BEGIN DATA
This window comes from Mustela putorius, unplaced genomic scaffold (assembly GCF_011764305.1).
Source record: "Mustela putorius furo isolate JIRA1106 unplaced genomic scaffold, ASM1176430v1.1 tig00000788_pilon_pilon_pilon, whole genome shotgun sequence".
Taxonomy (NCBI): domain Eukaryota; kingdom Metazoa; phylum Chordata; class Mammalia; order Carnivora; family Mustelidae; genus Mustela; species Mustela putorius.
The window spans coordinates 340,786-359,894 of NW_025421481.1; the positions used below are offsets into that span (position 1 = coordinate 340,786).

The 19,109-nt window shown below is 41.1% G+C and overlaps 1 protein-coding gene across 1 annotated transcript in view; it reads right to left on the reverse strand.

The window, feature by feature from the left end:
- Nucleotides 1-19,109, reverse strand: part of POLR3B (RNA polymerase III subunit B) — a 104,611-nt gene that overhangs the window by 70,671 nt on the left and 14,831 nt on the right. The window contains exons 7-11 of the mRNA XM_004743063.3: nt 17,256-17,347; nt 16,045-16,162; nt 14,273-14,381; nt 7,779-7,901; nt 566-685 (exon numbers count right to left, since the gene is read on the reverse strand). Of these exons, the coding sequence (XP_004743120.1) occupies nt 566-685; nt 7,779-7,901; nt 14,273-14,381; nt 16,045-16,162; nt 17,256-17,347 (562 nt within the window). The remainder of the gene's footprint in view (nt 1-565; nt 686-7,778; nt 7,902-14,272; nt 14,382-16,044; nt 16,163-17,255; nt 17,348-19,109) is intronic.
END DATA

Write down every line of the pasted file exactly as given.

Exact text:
This window comes from Mustela putorius, unplaced genomic scaffold (assembly GCF_011764305.1).
Source record: "Mustela putorius furo isolate JIRA1106 unplaced genomic scaffold, ASM1176430v1.1 tig00000788_pilon_pilon_pilon, whole genome shotgun sequence".
Taxonomy (NCBI): domain Eukaryota; kingdom Metazoa; phylum Chordata; class Mammalia; order Carnivora; family Mustelidae; genus Mustela; species Mustela putorius.
The window spans coordinates 340,786-359,894 of NW_025421481.1; the positions used below are offsets into that span (position 1 = coordinate 340,786).

The 19,109-nt window shown below is 41.1% G+C and overlaps 1 protein-coding gene across 1 annotated transcript in view; it reads right to left on the reverse strand.

The window, feature by feature from the left end:
- Nucleotides 1-19,109, reverse strand: part of POLR3B (RNA polymerase III subunit B) — a 104,611-nt gene that overhangs the window by 70,671 nt on the left and 14,831 nt on the right. The window contains exons 7-11 of the mRNA XM_004743063.3: nt 17,256-17,347; nt 16,045-16,162; nt 14,273-14,381; nt 7,779-7,901; nt 566-685 (exon numbers count right to left, since the gene is read on the reverse strand). Of these exons, the coding sequence (XP_004743120.1) occupies nt 566-685; nt 7,779-7,901; nt 14,273-14,381; nt 16,045-16,162; nt 17,256-17,347 (562 nt within the window). The remainder of the gene's footprint in view (nt 1-565; nt 686-7,778; nt 7,902-14,272; nt 14,382-16,044; nt 16,163-17,255; nt 17,348-19,109) is intronic.